Microsoft announced its latest contribution to the artificial intelligence race at its developer conference this week: software that can generate new avatars and voices or replicate the existing appearance and speech of a user – raising concerns that it could supercharge the creation of deepfakes, AI-made videos of events that didn’t happen.
Announced at Microsoft Ignite 2023, Azure AI Speech is trained with human images and allows users to input a script that can then be “read” aloud by a photorealistic avatar created with artificial intelligence. Users can either choose a preloaded Microsoft avatar or upload footage of a person whose voice and likeness they want to replicate. Microsoft said in a blog post published on Wednesday that the tool could be used to build “conversational agents, virtual assistants, chatbots and more”.
The post reads: “Customers can choose either a prebuilt or a custom neural voice for their avatar. If the same person’s voice and likeness are used for both the custom neural voice and the custom text to speech avatar, the avatar will closely resemble that person.”
The company said the new text-to-speech software is being released with a variety of limits and safeguards to prevent misuse. “As part of Microsoft’s commitment to responsible AI, text to speech avatar is designed with the intention of protecting the rights of individuals and society, fostering transparent human-computer interaction, and counteracting the proliferation of harmful deepfakes and misleading content,” the company said.
“Customers can upload their own video recording of avatar talent, which the feature uses to train a synthetic video of the custom avatar speaking,” the blog post reads. “Avatar talent” is a human posing for the AI’s proverbial camera.
The announcement quickly elicited criticism that Microsoft had launched a “deepfakes creator” – which would more easily allow a person’s likeness to be replicated and made to say and do things the person has not said or done. Microsoft’s own president said in May that deepfakes are his “biggest concern” when it comes to the rise of artificial intelligence.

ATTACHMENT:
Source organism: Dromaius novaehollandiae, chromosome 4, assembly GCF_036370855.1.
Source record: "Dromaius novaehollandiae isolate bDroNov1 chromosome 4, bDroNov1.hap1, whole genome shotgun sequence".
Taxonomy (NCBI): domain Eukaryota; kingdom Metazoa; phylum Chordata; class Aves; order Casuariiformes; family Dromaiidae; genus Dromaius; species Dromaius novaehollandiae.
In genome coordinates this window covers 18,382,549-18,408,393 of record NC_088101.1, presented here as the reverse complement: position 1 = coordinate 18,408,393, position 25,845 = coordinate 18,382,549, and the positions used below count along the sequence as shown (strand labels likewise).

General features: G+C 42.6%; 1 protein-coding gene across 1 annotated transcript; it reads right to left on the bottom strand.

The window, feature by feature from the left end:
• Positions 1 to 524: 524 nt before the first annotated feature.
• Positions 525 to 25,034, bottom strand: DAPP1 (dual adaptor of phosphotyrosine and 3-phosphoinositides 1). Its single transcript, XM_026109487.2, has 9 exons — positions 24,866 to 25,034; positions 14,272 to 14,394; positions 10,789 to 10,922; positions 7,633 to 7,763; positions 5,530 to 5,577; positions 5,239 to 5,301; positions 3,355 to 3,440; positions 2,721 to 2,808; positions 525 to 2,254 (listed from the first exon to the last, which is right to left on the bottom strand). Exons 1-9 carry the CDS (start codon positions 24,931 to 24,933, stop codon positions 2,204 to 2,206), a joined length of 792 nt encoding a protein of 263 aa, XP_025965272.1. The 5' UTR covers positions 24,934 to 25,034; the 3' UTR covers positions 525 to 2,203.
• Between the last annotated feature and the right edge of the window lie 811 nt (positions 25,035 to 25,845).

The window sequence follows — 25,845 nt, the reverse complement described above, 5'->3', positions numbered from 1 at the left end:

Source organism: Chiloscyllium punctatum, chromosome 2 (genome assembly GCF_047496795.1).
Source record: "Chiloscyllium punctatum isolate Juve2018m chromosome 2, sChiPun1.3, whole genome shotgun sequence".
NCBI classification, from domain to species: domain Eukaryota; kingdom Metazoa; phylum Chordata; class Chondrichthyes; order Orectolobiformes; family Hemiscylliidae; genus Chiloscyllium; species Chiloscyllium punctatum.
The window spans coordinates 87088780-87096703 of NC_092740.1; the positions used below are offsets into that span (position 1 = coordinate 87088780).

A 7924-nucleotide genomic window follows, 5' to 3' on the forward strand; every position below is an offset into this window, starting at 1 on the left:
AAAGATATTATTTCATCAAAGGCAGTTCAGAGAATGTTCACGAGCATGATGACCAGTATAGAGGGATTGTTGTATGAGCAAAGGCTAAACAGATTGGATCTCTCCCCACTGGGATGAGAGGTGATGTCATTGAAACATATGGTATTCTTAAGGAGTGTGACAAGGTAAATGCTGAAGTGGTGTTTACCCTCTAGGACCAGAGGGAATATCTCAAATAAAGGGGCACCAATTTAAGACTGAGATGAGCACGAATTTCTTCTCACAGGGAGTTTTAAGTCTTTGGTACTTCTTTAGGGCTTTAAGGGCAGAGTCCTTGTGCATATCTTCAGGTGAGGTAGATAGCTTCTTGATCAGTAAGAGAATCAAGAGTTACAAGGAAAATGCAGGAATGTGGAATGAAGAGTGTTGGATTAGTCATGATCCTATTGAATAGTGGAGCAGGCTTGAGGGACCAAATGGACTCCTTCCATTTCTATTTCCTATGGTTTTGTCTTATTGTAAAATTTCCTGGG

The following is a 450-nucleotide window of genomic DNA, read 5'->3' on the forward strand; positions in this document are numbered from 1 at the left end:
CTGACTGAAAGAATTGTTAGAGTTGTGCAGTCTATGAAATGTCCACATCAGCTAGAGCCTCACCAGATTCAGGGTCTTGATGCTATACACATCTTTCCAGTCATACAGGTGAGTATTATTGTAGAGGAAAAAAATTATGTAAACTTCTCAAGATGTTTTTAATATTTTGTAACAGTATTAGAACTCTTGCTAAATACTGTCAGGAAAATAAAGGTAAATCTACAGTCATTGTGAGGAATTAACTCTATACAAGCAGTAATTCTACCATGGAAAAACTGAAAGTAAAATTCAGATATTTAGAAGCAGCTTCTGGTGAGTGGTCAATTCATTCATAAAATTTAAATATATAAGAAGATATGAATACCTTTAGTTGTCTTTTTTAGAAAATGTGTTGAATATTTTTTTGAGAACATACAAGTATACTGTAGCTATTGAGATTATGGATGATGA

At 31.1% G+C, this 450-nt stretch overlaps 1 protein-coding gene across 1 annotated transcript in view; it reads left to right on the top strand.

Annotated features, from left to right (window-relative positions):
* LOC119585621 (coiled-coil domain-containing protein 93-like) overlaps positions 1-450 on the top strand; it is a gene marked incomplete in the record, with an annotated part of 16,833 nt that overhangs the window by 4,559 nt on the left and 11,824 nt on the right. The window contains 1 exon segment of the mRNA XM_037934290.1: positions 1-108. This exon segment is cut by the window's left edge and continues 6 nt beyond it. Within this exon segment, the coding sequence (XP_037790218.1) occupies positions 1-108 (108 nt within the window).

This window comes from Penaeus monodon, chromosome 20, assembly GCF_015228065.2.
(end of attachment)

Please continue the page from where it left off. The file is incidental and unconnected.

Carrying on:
In a statement, the company pushed back on the criticism, saying the customized avatars are now a “limited access” tool for which customers have to apply and be approved for by Microsoft. Users will also be required to disclose when AI was used to create a synthetic voice or avatar.
“With these safeguards in place, we help limit potential risks and empower customers to infuse advanced voice and speech capabilities into their AI applications in a transparent and safe manner,” Sarah Bird of Microsoft’s responsible AI engineering division said in a statement.
The text-to-speech avatar maker is the latest tool as major tech firms have raced to capitalize on the artificial intelligence boom of recent years. After the runaway popularity of ChatGPT – launched by Microsoft-backed firm OpenAI – companies like Meta and Google have pushed their own artificial intelligence tools to the market.
With AI’s rise has come growing concerns about the capabilities of the technology, with the OpenAI CEO, Sam Altman, warning Congress that it could be used for election interference and safeguards must be implemented.
Deepfakes pose particular danger when it comes to election interference, experts say. Microsoft launched a tool earlier this month to allow politicians and campaigns to authenticate and watermark their videos to verify their legitimacy and prevent the spread of deepfakes. Meta announced a policy this week requiring the disclosure of the use of AI in political ads and banning campaigns from using Meta’s own generative AI tools for ads.